One of House Speaker Joe Straus’ closest advisors, State Rep. Lyle Larson of San Antonio, has come out in opposition not just to a tax cut plan proposed by the Senate, but any tax relief. Indeed, Larson is describing tax relief efforts as “gimmickry.” Meanwhile, Gov. Greg Abbott has said he would veto any budget that doesn’t include tax relief.
Under the guise of reducing debt, Larson is telling the press he wants to use surplus revenues to buy down the state’s existing debt-load before any tax relief is offered. While his rhetoric might sound good on the surface, he would in fact only create more headroom for future debt spending by Larson and his grow-government cronies.
Larson isn’t talking about cutting any spending — which is the way debt grows — he’s only targeting the current debt itself. This is like bringing down the current credit card balance, without changing the spending patterns that led to debt in the first place.
In fact, Joe Straus and his supporters have prevented efforts to enact constitutional limitations on spending from even getting hearings in the Texas House.
Debt should be reduced by cutting spending and controlling government growth, not by over-collecting taxes from the productive economy. Simply buying down debt, without accompanying measures to prevent future debt accrual, does not protect Texas taxpayers or the state’s economy.
Rather than enabling government to grow bigger, the legislature should work on keeping money in the hands of hard-working Texans. Conservatives have long held that surplus revenues flowing into state government should be returned to the taxpayers in the form of tax relief.
That’s not how Larson views money flowing into state coffers. According to Texas Public Radio, Larson recently derided tax relief measures. “The political gimmickry you’re gonna hear is, ‘let me give it back.’”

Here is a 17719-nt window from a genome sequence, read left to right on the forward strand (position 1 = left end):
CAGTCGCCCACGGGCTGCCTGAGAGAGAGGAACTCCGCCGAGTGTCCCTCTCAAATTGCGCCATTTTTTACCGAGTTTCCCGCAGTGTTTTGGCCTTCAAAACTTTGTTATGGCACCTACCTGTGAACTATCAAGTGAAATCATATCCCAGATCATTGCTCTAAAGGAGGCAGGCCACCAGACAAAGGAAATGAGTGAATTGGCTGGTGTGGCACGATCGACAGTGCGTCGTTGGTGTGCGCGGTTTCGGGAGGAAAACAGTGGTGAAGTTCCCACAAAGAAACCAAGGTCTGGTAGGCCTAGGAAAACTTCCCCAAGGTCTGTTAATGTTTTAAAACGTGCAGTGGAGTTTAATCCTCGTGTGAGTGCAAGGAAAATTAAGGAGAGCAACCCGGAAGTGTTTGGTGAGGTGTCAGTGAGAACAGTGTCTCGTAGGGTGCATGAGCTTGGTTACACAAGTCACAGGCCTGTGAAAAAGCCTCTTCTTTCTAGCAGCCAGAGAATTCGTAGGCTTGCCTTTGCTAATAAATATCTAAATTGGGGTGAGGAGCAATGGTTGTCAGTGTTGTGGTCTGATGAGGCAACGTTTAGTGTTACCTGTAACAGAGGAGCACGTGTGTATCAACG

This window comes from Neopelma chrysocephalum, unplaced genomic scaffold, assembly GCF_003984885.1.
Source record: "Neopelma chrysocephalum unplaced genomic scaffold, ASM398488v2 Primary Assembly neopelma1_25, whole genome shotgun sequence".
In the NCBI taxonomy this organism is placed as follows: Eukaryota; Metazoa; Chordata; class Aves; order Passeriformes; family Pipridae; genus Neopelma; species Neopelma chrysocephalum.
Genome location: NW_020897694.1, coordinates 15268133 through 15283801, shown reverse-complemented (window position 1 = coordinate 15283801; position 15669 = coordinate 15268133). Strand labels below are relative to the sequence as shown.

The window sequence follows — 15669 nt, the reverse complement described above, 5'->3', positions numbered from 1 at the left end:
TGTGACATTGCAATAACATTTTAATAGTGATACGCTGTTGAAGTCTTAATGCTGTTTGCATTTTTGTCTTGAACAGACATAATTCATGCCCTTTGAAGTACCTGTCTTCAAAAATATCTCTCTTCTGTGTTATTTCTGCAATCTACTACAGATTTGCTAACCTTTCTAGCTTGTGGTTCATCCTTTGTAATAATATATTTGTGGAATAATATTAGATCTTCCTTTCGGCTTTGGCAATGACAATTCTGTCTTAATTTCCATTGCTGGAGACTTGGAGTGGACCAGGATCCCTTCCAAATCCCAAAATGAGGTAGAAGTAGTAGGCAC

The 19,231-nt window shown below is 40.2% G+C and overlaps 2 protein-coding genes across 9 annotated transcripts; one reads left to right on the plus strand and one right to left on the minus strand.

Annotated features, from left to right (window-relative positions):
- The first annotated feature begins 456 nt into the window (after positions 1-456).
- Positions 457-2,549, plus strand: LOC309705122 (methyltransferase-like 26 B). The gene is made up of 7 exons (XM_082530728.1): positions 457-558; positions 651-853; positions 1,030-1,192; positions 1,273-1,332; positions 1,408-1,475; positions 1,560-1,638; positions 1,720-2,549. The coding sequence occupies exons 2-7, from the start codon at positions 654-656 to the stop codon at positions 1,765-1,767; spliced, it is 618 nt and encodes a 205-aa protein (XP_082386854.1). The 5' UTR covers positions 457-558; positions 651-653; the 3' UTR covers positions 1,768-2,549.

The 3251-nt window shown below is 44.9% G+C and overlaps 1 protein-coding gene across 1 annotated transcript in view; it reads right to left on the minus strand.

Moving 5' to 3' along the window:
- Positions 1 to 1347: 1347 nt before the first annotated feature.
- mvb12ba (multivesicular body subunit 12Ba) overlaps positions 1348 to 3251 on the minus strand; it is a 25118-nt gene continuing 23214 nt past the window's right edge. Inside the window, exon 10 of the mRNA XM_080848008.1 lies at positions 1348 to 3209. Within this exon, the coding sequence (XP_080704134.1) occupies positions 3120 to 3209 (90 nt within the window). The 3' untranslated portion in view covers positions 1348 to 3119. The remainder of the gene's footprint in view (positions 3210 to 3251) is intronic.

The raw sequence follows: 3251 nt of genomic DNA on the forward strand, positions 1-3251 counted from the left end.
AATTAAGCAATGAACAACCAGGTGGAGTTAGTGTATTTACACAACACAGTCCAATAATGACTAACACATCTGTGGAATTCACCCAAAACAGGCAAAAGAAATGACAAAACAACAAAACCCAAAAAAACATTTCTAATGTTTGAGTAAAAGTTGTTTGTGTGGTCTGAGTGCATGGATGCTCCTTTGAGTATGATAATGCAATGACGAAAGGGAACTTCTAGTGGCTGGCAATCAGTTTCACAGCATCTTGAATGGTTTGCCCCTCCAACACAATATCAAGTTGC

That puts Larson, and his boss Joe Straus, at odds with Gov. Greg Abbott, Lt. Gov. Dan Patrick and State Sen. Jane Nelson, who chairs the powerful Senate Finance Committee. The Senate budget has proposed $4 billion in property tax and business tax cuts.
“We are taking in substantial revenue, and we have an obligation to return a large share of those dollars to the people who have worked hard and earned that in the first place,” said Nelson said at a press conference unveiling her budget.
Abbott has said he would “reject any budget” that doesn’t contain tax relief measures for small businesses.
Straus’ opposition to tax relief and spending reform is nothing new. In the previous session, Straus’ leadership in the House only gave tax relief to specific businesses owned by cronies. When the House measure reached the Senate, it was transformed by then-Senator (and now State Comptroller) Glenn Hegar into across-the-board relief.
Straus and his closest lieutenants have already begun to confirm predictions made by both their supporters and critics, that there will continue to be contention between the House and Senate on fundamentally important issues to Texans. Tax relief is now added to that list.
“The collection of any taxes which are not absolutely required, which do not beyond reasonable doubt contribute to the public welfare, is only a species of legalized larceny … the wise and correct course to follow in taxation is not to destroy those who have already secured success, but to create conditions under which everyone will have a better chance to be successful.” – Calvin Coolidge